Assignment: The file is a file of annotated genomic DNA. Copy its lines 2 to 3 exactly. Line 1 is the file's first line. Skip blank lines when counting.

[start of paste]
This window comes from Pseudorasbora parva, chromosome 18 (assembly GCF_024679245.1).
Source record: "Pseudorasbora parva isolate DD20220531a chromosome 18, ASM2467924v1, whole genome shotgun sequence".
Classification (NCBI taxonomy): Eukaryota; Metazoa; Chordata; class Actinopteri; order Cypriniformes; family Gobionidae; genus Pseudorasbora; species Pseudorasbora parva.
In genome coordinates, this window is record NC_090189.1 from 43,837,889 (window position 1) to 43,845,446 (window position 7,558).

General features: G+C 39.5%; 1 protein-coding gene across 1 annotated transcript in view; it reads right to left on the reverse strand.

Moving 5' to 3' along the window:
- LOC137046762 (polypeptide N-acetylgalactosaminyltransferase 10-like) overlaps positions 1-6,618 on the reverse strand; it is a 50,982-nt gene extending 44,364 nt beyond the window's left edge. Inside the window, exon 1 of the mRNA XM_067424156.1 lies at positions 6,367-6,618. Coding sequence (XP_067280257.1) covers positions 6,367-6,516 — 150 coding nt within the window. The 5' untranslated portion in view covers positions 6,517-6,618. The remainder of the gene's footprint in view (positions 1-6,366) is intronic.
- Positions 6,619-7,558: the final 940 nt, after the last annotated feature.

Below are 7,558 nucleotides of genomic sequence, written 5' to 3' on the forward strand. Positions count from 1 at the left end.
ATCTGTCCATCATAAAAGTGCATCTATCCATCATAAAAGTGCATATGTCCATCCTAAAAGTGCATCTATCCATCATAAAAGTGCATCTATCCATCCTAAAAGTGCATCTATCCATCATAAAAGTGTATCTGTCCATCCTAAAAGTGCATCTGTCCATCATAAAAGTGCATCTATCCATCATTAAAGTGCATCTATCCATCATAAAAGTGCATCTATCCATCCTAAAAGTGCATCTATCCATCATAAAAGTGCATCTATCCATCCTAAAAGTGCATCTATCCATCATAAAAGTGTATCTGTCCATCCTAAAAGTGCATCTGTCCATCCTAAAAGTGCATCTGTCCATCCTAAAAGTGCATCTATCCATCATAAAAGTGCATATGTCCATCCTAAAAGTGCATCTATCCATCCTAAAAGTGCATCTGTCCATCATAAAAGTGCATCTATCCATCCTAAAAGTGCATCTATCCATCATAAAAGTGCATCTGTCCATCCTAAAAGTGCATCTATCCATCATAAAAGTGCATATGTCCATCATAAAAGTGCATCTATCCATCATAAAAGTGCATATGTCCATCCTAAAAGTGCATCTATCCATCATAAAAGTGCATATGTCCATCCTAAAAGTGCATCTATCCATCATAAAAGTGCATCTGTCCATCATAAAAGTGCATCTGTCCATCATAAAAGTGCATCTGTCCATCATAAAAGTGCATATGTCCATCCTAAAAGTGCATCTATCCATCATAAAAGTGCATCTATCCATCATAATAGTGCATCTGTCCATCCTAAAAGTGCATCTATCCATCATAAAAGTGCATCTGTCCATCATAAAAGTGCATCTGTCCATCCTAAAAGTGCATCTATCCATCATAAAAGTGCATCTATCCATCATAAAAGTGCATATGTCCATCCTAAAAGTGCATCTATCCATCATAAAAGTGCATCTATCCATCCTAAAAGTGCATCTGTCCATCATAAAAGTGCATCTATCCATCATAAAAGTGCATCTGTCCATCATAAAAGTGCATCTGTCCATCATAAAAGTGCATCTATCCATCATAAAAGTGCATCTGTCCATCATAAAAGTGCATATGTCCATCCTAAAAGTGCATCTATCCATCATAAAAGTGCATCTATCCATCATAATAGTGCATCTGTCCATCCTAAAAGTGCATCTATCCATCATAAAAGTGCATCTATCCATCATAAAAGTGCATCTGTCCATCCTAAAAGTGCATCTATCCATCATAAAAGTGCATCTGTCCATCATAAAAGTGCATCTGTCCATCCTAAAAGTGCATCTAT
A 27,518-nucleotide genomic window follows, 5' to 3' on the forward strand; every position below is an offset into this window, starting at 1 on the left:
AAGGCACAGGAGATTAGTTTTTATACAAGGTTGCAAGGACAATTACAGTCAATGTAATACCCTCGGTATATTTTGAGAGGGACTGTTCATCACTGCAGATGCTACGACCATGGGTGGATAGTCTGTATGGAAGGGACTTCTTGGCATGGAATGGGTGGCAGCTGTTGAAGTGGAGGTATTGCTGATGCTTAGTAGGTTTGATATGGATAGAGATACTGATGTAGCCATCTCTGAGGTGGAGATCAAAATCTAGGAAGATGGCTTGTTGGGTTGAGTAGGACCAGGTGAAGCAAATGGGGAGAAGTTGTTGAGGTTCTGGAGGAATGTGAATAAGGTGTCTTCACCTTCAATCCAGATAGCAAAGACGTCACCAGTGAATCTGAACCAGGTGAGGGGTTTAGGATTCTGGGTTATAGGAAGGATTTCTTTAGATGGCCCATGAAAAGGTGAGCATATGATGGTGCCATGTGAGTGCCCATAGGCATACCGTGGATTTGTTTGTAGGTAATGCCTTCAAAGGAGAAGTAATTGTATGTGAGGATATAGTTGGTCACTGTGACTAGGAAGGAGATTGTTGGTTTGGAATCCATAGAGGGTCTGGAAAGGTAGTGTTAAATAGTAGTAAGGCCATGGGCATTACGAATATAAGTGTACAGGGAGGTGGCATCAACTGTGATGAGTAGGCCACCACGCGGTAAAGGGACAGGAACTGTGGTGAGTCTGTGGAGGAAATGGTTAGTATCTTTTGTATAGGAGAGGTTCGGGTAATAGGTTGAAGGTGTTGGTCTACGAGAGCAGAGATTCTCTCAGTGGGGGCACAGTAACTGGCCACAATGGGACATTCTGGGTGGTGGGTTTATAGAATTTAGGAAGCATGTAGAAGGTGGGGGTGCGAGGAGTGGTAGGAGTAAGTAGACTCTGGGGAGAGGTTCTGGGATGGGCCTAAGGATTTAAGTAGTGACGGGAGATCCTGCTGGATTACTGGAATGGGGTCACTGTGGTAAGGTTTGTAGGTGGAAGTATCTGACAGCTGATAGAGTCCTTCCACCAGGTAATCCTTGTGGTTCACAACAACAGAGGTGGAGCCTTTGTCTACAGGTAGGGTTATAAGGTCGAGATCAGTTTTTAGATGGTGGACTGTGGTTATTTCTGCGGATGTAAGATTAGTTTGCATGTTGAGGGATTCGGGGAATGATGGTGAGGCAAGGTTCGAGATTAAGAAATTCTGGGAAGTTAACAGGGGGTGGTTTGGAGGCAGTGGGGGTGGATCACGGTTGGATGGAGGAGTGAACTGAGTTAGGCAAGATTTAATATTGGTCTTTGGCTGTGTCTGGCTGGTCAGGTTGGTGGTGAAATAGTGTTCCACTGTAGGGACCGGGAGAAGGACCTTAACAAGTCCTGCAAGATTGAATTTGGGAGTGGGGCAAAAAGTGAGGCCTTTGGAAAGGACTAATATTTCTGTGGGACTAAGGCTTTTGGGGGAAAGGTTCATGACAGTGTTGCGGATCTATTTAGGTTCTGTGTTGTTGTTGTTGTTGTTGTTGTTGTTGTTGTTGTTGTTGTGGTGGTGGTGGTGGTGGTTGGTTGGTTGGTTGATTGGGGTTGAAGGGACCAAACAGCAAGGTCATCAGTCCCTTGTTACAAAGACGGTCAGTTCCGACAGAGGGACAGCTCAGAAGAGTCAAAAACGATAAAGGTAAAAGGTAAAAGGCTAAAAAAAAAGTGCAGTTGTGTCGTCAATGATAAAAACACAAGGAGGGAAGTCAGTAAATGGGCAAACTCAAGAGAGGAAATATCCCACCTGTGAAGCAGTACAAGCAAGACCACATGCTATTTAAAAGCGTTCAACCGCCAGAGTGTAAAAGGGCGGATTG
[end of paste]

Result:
Source record: "Pseudorasbora parva isolate DD20220531a chromosome 18, ASM2467924v1, whole genome shotgun sequence".
Classification (NCBI taxonomy): Eukaryota; Metazoa; Chordata; class Actinopteri; order Cypriniformes; family Gobionidae; genus Pseudorasbora; species Pseudorasbora parva.